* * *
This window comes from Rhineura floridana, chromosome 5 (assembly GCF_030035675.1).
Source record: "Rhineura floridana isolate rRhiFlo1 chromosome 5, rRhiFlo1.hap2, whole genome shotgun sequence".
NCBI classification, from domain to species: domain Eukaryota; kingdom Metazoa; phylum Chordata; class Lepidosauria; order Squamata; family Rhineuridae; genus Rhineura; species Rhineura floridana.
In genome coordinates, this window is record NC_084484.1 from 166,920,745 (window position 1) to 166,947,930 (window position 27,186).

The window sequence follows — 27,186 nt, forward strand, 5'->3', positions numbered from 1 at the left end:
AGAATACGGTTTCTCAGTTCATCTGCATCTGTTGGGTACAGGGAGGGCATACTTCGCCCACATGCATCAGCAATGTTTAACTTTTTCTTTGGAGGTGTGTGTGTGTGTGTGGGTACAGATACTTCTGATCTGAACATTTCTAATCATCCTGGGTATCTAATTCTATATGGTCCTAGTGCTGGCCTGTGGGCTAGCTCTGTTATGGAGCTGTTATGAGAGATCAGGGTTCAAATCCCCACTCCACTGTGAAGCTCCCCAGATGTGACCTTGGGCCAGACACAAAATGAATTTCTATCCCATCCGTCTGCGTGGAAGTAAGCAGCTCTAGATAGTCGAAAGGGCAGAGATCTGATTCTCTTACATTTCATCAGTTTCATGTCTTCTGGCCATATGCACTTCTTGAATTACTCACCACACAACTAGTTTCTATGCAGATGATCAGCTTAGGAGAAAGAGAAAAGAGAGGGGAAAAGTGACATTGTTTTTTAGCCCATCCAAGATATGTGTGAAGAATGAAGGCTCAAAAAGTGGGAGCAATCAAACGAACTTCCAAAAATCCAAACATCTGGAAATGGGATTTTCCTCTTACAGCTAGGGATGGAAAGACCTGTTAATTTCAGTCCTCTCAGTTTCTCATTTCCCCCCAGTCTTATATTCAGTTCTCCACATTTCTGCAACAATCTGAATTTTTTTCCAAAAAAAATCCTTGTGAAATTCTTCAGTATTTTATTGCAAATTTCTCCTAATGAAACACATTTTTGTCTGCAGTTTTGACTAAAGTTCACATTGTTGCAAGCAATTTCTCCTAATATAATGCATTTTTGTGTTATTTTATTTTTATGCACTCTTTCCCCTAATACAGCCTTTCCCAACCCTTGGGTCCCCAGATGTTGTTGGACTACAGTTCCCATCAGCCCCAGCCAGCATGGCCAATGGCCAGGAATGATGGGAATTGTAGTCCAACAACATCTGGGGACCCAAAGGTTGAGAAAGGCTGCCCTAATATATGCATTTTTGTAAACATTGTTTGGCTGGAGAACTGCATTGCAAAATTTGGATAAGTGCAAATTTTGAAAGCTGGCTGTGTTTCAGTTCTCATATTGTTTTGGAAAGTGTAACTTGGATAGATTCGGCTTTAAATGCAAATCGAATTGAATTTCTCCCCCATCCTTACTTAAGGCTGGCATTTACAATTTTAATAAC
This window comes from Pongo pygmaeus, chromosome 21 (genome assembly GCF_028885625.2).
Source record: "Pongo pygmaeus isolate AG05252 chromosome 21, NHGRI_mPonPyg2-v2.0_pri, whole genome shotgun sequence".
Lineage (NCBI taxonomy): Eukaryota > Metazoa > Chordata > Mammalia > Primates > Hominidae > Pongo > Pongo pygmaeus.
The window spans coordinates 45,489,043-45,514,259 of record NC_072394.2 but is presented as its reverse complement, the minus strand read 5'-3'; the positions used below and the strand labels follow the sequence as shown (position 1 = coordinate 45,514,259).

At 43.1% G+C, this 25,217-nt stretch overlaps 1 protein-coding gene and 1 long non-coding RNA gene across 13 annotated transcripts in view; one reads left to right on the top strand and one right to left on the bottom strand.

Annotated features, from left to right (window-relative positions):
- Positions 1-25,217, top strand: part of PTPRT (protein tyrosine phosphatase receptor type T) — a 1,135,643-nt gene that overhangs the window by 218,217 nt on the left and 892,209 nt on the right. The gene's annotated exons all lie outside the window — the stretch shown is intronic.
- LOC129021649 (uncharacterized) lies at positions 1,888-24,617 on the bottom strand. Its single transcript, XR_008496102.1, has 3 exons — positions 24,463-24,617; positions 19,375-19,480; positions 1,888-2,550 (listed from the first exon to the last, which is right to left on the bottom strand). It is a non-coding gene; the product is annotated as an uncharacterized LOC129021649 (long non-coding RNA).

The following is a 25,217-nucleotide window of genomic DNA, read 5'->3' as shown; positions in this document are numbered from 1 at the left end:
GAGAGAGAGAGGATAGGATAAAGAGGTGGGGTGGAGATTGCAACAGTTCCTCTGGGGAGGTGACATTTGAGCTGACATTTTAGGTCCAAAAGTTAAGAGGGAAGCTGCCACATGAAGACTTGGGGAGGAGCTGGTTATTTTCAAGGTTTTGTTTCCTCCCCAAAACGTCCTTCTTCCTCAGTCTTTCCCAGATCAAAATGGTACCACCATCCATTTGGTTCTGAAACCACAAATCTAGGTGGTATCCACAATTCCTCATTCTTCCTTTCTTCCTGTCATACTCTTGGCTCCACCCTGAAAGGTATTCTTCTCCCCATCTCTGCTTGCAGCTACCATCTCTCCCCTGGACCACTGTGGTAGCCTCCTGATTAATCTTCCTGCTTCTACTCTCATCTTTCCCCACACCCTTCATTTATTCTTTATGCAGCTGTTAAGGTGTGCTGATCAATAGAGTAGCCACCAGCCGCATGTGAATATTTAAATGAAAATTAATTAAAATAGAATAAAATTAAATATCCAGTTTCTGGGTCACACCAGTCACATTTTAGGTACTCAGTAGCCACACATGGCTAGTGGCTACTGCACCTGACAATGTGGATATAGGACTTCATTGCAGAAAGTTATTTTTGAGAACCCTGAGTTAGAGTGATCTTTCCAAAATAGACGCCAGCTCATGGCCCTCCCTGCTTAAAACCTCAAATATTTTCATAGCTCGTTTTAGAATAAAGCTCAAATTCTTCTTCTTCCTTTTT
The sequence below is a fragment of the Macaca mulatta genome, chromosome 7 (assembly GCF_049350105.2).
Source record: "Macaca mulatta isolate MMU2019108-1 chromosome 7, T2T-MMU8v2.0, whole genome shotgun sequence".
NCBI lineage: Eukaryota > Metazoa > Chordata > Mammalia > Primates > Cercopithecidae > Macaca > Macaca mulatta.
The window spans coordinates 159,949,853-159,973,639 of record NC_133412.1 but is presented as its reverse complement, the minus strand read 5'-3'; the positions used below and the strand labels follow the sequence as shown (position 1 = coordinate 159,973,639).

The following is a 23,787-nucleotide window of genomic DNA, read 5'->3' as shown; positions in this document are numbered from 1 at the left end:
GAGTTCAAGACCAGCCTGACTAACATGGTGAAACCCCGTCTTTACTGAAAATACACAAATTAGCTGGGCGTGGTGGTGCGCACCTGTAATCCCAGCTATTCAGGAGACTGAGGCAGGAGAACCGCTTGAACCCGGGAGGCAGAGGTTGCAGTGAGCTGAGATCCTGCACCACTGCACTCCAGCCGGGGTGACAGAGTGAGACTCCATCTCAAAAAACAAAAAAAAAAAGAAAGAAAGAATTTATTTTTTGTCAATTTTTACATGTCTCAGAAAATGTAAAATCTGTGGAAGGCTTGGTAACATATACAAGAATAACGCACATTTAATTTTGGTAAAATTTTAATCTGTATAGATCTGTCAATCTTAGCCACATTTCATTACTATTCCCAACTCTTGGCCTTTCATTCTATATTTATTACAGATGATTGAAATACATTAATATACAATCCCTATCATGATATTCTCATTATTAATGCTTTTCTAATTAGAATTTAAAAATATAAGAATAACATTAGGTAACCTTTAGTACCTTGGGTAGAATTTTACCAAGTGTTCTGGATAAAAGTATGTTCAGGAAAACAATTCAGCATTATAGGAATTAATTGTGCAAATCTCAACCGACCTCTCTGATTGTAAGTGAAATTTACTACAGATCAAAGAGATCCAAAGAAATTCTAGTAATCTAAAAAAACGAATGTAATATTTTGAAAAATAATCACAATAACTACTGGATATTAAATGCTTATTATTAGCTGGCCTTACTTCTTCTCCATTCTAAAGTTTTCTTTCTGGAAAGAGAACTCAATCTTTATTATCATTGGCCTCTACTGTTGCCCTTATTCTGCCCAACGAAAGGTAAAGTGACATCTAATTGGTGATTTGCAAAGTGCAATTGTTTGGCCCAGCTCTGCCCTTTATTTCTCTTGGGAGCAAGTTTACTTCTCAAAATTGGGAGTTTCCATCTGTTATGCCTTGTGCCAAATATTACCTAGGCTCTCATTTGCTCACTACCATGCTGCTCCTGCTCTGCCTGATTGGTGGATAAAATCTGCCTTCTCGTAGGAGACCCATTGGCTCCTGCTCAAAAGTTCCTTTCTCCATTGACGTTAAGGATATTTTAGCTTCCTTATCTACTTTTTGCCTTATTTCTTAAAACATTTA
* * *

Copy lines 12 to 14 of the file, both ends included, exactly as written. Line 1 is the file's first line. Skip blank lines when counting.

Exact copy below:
Annotated features, from left to right (window-relative positions):
- Positions 1-25,217, top strand: part of PTPRT (protein tyrosine phosphatase receptor type T) — a 1,135,643-nt gene that overhangs the window by 218,217 nt on the left and 892,209 nt on the right. The gene's annotated exons all lie outside the window — the stretch shown is intronic.
- LOC129021649 (uncharacterized) lies at positions 1,888-24,617 on the bottom strand. Its single transcript, XR_008496102.1, has 3 exons — positions 24,463-24,617; positions 19,375-19,480; positions 1,888-2,550 (listed from the first exon to the last, which is right to left on the bottom strand). It is a non-coding gene; the product is annotated as an uncharacterized LOC129021649 (long non-coding RNA).